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|Selçuk gallery 1
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The Byzantine fortress on the citadel (acropolis) of Ayasuluk above Selçuk.
Currently closed to the public.
The citadel or the acropolis of Ayasuluk was built by the Byzantines, although the exact date of construction is unknown. Due to finds of Mycenaean pottery and other artifacts here, it is thought that the acropolis was used by indigenous Anatolian people before the arrival of the Ionian Greeks around 1000 BC.
The Turks rebuilt and added to the citadel, which has 15 watchtowers and contains numerous cisterns, a Byzantine church and a small mosque.
On the hillside to the right of the citadel is the walled precinct around the Basilica of Saint John the Evangelist (see gallery 1, pages 5-13). The Turkish name Ayasuluk (Ottoman Turkish, Ayasluğ) is a corruption of of the Greek name of Saint John, Agios Ioannes Theologos (Ἅγίος Ἰωάννης Θεολόγος).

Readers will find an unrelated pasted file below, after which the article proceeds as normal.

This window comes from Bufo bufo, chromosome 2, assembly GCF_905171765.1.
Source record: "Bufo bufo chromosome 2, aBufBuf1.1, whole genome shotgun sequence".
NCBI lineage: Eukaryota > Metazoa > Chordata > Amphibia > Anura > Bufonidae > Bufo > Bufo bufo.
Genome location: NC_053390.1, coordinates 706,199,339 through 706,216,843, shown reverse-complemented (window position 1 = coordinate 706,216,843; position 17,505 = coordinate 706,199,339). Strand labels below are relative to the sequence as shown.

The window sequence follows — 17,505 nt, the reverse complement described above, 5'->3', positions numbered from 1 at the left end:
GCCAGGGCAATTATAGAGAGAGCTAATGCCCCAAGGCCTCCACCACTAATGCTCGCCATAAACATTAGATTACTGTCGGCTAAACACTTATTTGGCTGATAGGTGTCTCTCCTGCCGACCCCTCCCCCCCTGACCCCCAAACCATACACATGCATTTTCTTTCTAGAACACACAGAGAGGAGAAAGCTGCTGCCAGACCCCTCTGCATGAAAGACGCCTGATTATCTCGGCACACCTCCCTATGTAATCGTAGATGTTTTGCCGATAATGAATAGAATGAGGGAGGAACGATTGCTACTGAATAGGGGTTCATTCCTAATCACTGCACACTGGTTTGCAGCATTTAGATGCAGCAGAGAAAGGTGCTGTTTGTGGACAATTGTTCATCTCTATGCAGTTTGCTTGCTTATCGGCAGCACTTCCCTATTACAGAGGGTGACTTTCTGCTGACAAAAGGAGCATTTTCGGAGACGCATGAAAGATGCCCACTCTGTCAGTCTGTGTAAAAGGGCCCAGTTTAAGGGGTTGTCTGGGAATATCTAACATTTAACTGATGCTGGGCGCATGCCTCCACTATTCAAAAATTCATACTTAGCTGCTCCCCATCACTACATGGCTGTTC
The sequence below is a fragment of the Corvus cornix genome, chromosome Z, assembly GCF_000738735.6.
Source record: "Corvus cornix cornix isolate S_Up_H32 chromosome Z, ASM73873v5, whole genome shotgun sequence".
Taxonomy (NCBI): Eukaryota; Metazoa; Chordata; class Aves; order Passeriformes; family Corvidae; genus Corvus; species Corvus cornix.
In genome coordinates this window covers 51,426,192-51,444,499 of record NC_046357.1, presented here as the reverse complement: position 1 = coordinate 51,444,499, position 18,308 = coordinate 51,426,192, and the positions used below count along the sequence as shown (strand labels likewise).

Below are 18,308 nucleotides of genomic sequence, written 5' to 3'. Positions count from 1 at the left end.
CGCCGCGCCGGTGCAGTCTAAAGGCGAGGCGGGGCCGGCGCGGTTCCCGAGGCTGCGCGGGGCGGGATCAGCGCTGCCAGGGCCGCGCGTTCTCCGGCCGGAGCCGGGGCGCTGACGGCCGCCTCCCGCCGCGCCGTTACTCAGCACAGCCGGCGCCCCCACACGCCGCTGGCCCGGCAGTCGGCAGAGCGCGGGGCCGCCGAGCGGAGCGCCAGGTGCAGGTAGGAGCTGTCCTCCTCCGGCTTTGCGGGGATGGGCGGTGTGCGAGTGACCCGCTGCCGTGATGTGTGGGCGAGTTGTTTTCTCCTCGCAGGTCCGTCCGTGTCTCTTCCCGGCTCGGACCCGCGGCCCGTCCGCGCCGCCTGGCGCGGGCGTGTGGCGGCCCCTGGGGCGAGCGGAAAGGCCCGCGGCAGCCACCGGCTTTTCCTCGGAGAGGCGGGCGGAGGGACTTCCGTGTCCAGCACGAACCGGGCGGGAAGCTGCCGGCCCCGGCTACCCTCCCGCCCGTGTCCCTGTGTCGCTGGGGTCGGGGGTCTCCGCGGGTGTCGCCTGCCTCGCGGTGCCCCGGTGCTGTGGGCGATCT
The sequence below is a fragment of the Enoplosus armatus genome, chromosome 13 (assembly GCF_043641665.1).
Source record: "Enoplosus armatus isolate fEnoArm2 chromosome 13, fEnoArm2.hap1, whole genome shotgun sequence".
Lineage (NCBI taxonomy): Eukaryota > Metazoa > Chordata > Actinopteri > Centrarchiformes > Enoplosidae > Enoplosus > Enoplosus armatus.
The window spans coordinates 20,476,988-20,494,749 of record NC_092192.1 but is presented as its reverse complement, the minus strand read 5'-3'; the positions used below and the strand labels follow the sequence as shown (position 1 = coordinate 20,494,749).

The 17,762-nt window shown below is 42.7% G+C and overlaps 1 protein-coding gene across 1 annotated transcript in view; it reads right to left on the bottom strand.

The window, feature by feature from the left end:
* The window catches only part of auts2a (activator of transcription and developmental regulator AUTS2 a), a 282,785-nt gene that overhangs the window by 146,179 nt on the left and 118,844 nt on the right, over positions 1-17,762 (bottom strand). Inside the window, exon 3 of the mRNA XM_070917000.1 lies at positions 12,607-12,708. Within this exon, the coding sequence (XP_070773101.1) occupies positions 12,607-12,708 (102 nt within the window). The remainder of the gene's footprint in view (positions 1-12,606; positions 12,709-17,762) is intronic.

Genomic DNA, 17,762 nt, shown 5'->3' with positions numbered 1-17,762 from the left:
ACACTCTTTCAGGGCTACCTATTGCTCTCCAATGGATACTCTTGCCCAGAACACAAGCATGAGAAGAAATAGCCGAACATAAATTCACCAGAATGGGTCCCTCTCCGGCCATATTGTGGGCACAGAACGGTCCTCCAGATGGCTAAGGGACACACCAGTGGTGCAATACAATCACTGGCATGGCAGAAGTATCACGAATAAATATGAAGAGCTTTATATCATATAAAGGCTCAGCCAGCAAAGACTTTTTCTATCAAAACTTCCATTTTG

Because the fortress was until recently used by the Turkish military, it was inaccessible to the public for many years. Following renovation and restoration work it was opened to the public, but then closed again, apparently because of unsafe structures.
See more photos of the Ayasuluk citadel on gallery 1, page 14.
he Ayasuluk Fortress and the Isa Bey Mosque (bottom left).
See larger photo below.
Panoramic view of the Ayasuluk fortress and the Isa Bey Mosque (Isa Bey Camii)
at the the southwest of Selçuk, from the road up to the House of the Virgin Mary.
Saint John's Basilica is within the walls below the fortress, to the right of the mosque.
The road in front of mosque leads from the centre of the town (right)
to Ephesus, then on to the highway between Kuşadası and Izmir.
|Map, photos and articles: © David John
Additional photos: © Konstanze Gundudis
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have been attributed where applicable.
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Higher resolution versions are available on request.
Some of the information and photos in this guide to Selçuk
originally appeared in 2004 on davidjohnberlin.de.
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